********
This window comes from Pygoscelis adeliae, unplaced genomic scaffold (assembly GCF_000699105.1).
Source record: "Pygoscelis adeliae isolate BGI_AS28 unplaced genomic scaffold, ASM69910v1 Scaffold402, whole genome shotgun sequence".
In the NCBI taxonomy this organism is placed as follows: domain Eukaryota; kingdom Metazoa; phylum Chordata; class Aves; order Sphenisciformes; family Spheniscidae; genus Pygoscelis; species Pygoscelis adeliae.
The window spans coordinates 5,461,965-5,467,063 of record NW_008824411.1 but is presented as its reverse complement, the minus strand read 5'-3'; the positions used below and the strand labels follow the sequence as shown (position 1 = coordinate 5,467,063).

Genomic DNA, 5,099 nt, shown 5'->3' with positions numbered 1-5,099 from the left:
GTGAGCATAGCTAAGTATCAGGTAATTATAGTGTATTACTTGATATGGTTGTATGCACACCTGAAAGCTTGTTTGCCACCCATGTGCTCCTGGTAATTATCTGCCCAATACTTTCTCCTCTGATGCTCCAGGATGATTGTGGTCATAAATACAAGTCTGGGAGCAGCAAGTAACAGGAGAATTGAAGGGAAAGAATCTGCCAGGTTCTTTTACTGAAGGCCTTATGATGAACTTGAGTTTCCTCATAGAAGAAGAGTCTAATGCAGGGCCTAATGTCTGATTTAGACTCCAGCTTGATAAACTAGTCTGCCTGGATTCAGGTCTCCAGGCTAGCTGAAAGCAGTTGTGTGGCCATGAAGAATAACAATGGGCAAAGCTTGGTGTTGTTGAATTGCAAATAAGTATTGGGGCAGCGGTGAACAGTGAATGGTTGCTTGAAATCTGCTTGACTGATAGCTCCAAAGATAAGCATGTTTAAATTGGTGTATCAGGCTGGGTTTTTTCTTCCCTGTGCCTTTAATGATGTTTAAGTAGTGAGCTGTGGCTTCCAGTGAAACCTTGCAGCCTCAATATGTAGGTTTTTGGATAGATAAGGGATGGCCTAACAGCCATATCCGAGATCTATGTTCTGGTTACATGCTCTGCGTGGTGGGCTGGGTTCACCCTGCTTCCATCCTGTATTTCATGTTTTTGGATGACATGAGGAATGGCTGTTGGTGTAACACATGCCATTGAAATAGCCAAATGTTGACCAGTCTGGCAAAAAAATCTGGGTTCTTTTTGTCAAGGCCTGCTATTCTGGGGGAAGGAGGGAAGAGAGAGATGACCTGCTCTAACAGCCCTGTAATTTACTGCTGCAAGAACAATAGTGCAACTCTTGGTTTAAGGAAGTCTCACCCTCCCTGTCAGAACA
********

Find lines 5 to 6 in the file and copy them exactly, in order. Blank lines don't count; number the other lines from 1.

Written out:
Genomic DNA, 5,099 nt, shown 5'->3' with positions numbered 1-5,099 from the left:
GTGAGCATAGCTAAGTATCAGGTAATTATAGTGTATTACTTGATATGGTTGTATGCACACCTGAAAGCTTGTTTGCCACCCATGTGCTCCTGGTAATTATCTGCCCAATACTTTCTCCTCTGATGCTCCAGGATGATTGTGGTCATAAATACAAGTCTGGGAGCAGCAAGTAACAGGAGAATTGAAGGGAAAGAATCTGCCAGGTTCTTTTACTGAAGGCCTTATGATGAACTTGAGTTTCCTCATAGAAGAAGAGTCTAATGCAGGGCCTAATGTCTGATTTAGACTCCAGCTTGATAAACTAGTCTGCCTGGATTCAGGTCTCCAGGCTAGCTGAAAGCAGTTGTGTGGCCATGAAGAATAACAATGGGCAAAGCTTGGTGTTGTTGAATTGCAAATAAGTATTGGGGCAGCGGTGAACAGTGAATGGTTGCTTGAAATCTGCTTGACTGATAGCTCCAAAGATAAGCATGTTTAAATTGGTGTATCAGGCTGGGTTTTTTCTTCCCTGTGCCTTTAATGATGTTTAAGTAGTGAGCTGTGGCTTCCAGTGAAACCTTGCAGCCTCAATATGTAGGTTTTTGGATAGATAAGGGATGGCCTAACAGCCATATCCGAGATCTATGTTCTGGTTACATGCTCTGCGTGGTGGGCTGGGTTCACCCTGCTTCCATCCTGTATTTCATGTTTTTGGATGACATGAGGAATGGCTGTTGGTGTAACACATGCCATTGAAATAGCCAAATGTTGACCAGTCTGGCAAAAAAATCTGGGTTCTTTTTGTCAAGGCCTGCTATTCTGGGGGAAGGAGGGAAGAGAGAGATGACCTGCTCTAACAGCCCTGTAATTTACTGCTGCAAGAACAATAGTGCAACTCTTGGTTTAAGGAAGTCTCACCCTCCCTGTCAGAACA